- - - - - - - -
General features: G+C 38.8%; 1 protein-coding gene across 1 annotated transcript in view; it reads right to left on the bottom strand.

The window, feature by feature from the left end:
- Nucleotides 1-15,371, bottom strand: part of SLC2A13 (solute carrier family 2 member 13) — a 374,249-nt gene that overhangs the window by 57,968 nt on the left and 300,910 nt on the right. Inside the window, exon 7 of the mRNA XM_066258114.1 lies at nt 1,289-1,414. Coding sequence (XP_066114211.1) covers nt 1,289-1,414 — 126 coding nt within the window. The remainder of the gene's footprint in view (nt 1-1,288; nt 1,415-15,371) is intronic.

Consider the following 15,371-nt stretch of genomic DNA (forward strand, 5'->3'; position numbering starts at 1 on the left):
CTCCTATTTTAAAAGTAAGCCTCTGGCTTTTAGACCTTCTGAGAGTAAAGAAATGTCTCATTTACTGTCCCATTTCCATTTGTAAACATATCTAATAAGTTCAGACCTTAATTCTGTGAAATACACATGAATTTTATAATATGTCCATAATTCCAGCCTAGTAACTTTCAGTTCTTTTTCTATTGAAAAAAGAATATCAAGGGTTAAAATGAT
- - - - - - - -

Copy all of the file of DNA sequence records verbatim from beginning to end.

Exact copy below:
General features: G+C 38.8%; 1 protein-coding gene across 1 annotated transcript in view; it reads right to left on the bottom strand.

The window, feature by feature from the left end:
- Nucleotides 1-15,371, bottom strand: part of SLC2A13 (solute carrier family 2 member 13) — a 374,249-nt gene that overhangs the window by 57,968 nt on the left and 300,910 nt on the right. Inside the window, exon 7 of the mRNA XM_066258114.1 lies at nt 1,289-1,414. Coding sequence (XP_066114211.1) covers nt 1,289-1,414 — 126 coding nt within the window. The remainder of the gene's footprint in view (nt 1-1,288; nt 1,415-15,371) is intronic.

Consider the following 15,371-nt stretch of genomic DNA (forward strand, 5'->3'; position numbering starts at 1 on the left):
CTCCTATTTTAAAAGTAAGCCTCTGGCTTTTAGACCTTCTGAGAGTAAAGAAATGTCTCATTTACTGTCCCATTTCCATTTGTAAACATATCTAATAAGTTCAGACCTTAATTCTGTGAAATACACATGAATTTTATAATATGTCCATAATTCCAGCCTAGTAACTTTCAGTTCTTTTTCTATTGAAAAAAGAATATCAAGGGTTAAAATGAT